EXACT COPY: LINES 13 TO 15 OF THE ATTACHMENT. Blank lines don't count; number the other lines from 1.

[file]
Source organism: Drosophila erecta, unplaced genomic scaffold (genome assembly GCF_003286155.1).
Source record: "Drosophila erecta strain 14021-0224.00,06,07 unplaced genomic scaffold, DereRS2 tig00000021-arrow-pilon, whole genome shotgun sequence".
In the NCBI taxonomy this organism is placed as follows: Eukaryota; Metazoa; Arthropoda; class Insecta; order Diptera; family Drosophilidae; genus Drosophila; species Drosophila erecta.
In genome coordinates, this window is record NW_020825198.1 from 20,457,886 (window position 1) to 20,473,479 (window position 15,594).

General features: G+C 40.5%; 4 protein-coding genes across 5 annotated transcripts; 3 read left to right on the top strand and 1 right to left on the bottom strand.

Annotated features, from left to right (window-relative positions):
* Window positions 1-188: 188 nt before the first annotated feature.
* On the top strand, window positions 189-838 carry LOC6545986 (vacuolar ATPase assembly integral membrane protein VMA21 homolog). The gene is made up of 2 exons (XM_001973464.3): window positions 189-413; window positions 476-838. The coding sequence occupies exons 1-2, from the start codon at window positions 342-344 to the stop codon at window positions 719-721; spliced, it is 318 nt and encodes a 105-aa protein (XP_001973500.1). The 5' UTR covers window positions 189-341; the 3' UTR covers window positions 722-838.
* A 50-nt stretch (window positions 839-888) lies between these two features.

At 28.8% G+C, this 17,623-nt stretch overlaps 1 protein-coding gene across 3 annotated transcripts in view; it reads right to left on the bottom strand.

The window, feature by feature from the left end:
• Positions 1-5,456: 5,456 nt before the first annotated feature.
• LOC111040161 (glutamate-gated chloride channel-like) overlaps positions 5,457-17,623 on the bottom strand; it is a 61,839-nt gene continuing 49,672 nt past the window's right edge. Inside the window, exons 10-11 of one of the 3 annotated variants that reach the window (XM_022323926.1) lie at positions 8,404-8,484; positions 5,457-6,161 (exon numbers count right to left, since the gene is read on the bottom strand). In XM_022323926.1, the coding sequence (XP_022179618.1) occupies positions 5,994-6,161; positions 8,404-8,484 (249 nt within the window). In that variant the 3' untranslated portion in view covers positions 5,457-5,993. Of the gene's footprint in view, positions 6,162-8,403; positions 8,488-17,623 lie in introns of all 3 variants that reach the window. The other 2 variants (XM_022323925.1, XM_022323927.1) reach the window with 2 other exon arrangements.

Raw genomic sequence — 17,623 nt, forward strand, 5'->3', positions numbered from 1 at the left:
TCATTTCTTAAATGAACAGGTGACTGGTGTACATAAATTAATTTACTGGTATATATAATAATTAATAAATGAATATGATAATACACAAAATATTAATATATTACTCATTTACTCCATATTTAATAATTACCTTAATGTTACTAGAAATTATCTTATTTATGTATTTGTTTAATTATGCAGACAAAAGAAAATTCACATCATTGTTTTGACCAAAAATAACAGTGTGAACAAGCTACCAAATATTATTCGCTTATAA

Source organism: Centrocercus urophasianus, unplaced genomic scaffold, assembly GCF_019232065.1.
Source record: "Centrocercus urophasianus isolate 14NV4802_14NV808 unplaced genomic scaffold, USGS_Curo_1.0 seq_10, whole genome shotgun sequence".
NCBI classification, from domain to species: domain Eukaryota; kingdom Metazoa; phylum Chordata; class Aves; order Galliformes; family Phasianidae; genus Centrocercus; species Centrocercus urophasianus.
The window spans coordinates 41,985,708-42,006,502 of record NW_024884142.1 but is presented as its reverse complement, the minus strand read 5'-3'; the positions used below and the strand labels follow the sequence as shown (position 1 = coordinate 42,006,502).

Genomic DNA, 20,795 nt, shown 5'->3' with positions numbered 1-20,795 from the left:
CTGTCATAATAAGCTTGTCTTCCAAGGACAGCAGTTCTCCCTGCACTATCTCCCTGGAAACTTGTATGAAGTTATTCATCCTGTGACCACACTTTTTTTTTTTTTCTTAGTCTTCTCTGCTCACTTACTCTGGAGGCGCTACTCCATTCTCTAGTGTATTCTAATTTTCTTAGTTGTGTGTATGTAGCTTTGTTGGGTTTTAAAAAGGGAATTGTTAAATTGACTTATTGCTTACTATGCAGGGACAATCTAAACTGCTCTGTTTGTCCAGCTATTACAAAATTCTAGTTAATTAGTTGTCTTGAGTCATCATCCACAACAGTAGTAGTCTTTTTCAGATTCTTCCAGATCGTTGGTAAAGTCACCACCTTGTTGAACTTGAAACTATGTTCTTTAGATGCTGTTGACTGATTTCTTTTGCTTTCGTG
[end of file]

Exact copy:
• LOC111040161 (glutamate-gated chloride channel-like) overlaps positions 5,457-17,623 on the bottom strand; it is a 61,839-nt gene continuing 49,672 nt past the window's right edge. Inside the window, exons 10-11 of one of the 3 annotated variants that reach the window (XM_022323926.1) lie at positions 8,404-8,484; positions 5,457-6,161 (exon numbers count right to left, since the gene is read on the bottom strand). In XM_022323926.1, the coding sequence (XP_022179618.1) occupies positions 5,994-6,161; positions 8,404-8,484 (249 nt within the window). In that variant the 3' untranslated portion in view covers positions 5,457-5,993. Of the gene's footprint in view, positions 6,162-8,403; positions 8,488-17,623 lie in introns of all 3 variants that reach the window. The other 2 variants (XM_022323925.1, XM_022323927.1) reach the window with 2 other exon arrangements.

Raw genomic sequence — 17,623 nt, forward strand, 5'->3', positions numbered from 1 at the left:
TCATTTCTTAAATGAACAGGTGACTGGTGTACATAAATTAATTTACTGGTATATATAATAATTAATAAATGAATATGATAATACACAAAATATTAATATATTACTCATTTACTCCATATTTAATAATTACCTTAATGTTACTAGAAATTATCTTATTTATGTATTTGTTTAATTATGCAGACAAAAGAAAATTCACATCATTGTTTTGACCAAAAATAACAGTGTGAACAAGCTACCAAATATTATTCGCTTATAA